Also, there are some herbs that act as natural diuretics and thus help provide some relief. You can follow one or more of these herbal remedies daily for a few weeks or until your creatinine levels are reduced.
It is important to consult a healthcare professional before taking these herbs or their combinations because they may interfere with certain prescription drugs or may not be suitable for some cases. Some of these remedies may not be suitable for those with a history of kidney stones or other pre-existing conditions.
Here the top 10 home remedies to reduce high creatinine levels.
1. Chamomile Tea
A study published in the Journal of Agriculture Food Chemicals found decreased creatinine levels in study participants who drank chamomile tea. Plus, this herb will work as a mild sedative and induce relaxation.
Put two or three teaspoons of dried chamomile flowers in a cup of hot water.
Let it steep for three to five minutes.
Strain the tea and drink it.
Drink a few cups of chamomile tea daily.
2. Stinging Nettle
Stinging nettle can help remove metabolic wastes and promote renal excretion due to its diuretic properties. Plus, it purifies the blood and improves immunity.
Add two to three teaspoons of dried nettle leaves to a cup of hot water.
Let it steep for 10 minutes.
Strain and drink it.
Drink this nettle tea once or twice daily.
Note: This remedy can interfere with blood-thinning, high blood pressure, diuretic and diabetic medications. Consult your doctor before using this remedy.
3. Dandelion Root
Dandelion root tea also works as a natural diuretic to flush out toxins and lower creatinine levels. It also helps improve kidney function and relieve edema or swelling due to water retention.
Put one tablespoon of dried dandelion root powder in a cup of hot water.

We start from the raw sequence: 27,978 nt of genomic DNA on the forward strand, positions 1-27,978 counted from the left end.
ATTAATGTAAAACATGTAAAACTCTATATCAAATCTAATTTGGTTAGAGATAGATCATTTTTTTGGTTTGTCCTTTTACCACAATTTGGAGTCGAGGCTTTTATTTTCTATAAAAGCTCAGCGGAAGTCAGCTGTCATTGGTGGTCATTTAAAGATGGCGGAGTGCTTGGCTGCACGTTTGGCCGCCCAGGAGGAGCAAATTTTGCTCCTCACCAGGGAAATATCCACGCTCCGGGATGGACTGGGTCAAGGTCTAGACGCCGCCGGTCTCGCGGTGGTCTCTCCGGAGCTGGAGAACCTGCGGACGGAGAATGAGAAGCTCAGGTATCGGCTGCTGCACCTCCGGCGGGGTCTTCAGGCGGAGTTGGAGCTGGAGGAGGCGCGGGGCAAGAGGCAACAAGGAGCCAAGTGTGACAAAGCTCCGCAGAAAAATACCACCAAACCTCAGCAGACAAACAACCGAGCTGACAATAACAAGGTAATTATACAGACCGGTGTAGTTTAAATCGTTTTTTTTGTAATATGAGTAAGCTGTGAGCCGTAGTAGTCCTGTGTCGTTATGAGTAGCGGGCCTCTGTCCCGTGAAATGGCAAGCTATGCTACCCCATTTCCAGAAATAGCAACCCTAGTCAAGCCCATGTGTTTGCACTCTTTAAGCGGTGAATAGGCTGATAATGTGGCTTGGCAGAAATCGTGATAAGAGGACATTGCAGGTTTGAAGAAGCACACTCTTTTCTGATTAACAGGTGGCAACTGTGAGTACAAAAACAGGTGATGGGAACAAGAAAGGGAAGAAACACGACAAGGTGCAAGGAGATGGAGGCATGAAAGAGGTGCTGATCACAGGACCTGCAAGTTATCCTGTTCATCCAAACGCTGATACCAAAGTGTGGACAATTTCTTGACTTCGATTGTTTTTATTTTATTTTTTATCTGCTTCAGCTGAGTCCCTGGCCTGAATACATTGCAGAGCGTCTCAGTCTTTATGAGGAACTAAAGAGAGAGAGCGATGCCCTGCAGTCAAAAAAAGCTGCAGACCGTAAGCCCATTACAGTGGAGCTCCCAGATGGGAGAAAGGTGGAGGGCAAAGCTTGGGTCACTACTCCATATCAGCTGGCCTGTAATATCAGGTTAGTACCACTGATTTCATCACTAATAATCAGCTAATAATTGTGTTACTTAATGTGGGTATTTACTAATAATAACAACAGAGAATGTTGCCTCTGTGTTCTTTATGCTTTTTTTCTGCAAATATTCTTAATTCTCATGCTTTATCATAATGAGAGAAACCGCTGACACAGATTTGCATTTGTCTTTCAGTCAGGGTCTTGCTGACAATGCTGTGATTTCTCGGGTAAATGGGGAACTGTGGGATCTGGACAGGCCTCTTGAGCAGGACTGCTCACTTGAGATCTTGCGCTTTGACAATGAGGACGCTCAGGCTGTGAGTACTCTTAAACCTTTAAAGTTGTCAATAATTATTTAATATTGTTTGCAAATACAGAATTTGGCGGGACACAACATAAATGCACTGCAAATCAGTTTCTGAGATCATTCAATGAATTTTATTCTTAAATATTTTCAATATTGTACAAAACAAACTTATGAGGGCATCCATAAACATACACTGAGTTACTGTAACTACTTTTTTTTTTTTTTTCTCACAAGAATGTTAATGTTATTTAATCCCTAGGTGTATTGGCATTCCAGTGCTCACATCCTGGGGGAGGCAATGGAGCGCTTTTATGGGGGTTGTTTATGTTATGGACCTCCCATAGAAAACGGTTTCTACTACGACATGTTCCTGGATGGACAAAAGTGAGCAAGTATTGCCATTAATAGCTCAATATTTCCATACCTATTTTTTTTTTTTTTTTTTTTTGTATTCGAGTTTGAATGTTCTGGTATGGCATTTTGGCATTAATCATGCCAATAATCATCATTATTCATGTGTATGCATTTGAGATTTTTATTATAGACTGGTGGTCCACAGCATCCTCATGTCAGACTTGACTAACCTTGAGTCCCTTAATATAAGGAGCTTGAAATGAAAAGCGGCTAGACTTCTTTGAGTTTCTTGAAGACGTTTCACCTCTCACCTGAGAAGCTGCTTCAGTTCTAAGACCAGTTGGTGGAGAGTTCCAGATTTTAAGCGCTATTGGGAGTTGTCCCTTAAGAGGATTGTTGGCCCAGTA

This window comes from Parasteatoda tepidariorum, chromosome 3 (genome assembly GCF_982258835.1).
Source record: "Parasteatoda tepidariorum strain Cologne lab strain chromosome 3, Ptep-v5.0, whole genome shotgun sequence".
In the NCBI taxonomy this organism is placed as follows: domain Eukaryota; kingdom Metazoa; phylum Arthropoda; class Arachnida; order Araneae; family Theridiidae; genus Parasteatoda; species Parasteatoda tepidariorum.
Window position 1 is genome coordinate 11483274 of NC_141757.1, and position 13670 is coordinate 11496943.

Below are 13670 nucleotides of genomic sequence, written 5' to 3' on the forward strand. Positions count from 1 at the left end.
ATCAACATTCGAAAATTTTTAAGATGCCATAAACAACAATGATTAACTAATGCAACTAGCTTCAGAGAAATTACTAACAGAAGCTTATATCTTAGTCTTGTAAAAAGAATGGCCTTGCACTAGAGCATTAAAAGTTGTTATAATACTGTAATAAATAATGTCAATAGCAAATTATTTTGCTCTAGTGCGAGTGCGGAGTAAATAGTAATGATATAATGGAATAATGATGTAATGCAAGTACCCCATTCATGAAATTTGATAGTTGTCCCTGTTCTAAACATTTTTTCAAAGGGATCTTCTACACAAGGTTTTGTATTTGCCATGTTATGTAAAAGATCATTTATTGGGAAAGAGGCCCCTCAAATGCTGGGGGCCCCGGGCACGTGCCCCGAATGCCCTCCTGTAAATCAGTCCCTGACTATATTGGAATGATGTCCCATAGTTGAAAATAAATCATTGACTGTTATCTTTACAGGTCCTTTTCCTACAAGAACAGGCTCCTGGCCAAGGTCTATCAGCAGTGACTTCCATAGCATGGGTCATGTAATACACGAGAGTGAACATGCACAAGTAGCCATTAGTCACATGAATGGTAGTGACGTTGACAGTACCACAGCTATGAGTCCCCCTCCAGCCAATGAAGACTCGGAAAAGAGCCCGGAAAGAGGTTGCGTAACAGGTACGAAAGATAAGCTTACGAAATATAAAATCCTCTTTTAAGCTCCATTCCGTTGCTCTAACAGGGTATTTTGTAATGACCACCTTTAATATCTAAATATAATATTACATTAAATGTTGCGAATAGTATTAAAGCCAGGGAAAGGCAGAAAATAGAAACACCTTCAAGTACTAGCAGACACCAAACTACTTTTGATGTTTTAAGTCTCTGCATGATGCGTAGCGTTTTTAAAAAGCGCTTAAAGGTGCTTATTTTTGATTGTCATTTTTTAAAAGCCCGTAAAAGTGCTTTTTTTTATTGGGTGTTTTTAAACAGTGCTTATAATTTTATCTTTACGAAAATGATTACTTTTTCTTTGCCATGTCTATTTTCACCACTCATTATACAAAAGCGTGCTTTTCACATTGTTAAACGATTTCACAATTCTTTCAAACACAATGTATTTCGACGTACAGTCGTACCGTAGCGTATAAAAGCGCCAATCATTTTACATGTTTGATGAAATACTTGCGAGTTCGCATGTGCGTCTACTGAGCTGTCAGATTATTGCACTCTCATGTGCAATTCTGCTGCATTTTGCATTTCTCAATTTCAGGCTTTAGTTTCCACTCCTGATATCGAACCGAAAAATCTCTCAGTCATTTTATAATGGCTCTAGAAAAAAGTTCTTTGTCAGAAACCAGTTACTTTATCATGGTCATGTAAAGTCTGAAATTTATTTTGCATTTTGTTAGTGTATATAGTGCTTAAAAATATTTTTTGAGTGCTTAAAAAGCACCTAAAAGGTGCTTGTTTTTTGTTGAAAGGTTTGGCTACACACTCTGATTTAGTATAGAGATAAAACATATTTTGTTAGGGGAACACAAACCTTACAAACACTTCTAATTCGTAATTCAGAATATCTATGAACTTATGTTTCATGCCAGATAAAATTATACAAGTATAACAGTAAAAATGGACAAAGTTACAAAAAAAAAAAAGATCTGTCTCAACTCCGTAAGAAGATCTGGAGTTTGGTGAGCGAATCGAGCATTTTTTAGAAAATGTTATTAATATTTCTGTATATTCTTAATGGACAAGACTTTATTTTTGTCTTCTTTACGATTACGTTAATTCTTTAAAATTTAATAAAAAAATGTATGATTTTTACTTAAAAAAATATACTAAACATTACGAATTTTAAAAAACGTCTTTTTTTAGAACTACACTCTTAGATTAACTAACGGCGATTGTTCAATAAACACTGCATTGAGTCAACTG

Allow it to steep for about 10 minutes.
Strain and drink it.
Drink this tea two or three times daily for a few days or weeks.
Note: Dandelion may interact with diabetes and high blood pressure medications.
Due to its diuretic properties, cinnamon is considered good for those suffering from high creatinine levels and kidney problems. It helps increase kidney output and promotes renal filtration ability. It also helps regulate blood sugar levels, thus preventing further renal damage.
Incorporate cinnamon in your diet by adding it to warm beverages, smoothies, baked goods, cereals and other foods.
Note: Do not take this herb in excess or it may lead to liver and kidney damage. Though there is no established dosage still, the generally recommendation is one-half to one teaspoon of cinnamon a day.
5. Siberian Ginseng
Siberian ginseng containing eleutheroside compounds is mostly used as a health supplement for its energy-boosting properties. It is also an effective remedy to get rid of excess creatinine because it revitalizes the kidneys and promotes renal circulation. Plus, you’ll get its anti-fatigue and anti-stress benefits.
The general recommended dosage for this herb is 300 to 600 mg per day. For proper dosage and suitability for your condition, consult your doctor. It can also be taken with cinnamon.
Note: Do not confuse Siberian ginseng with other types of ginseng, especially Asian ginseng which has an anti-diuretic effect. Seek your doctor’s advice before taking Siberian ginseng because it may interfere with many prescription drugs.
Astragalus is a traditional Chinese herbal medicine that helps slow the progression of chronic kidney disease. It works as a mild diuretic and helps improve creatinine levels. It contains a diuretic compound called asparagine that helps eliminate fluid through the kidneys. This herb also strengthens metabolism and digestion.
Boil a handful of dried astragalus root slices in one quart of water for 30 minutes.
Strain and drink the tea.
Drink this daily between meals.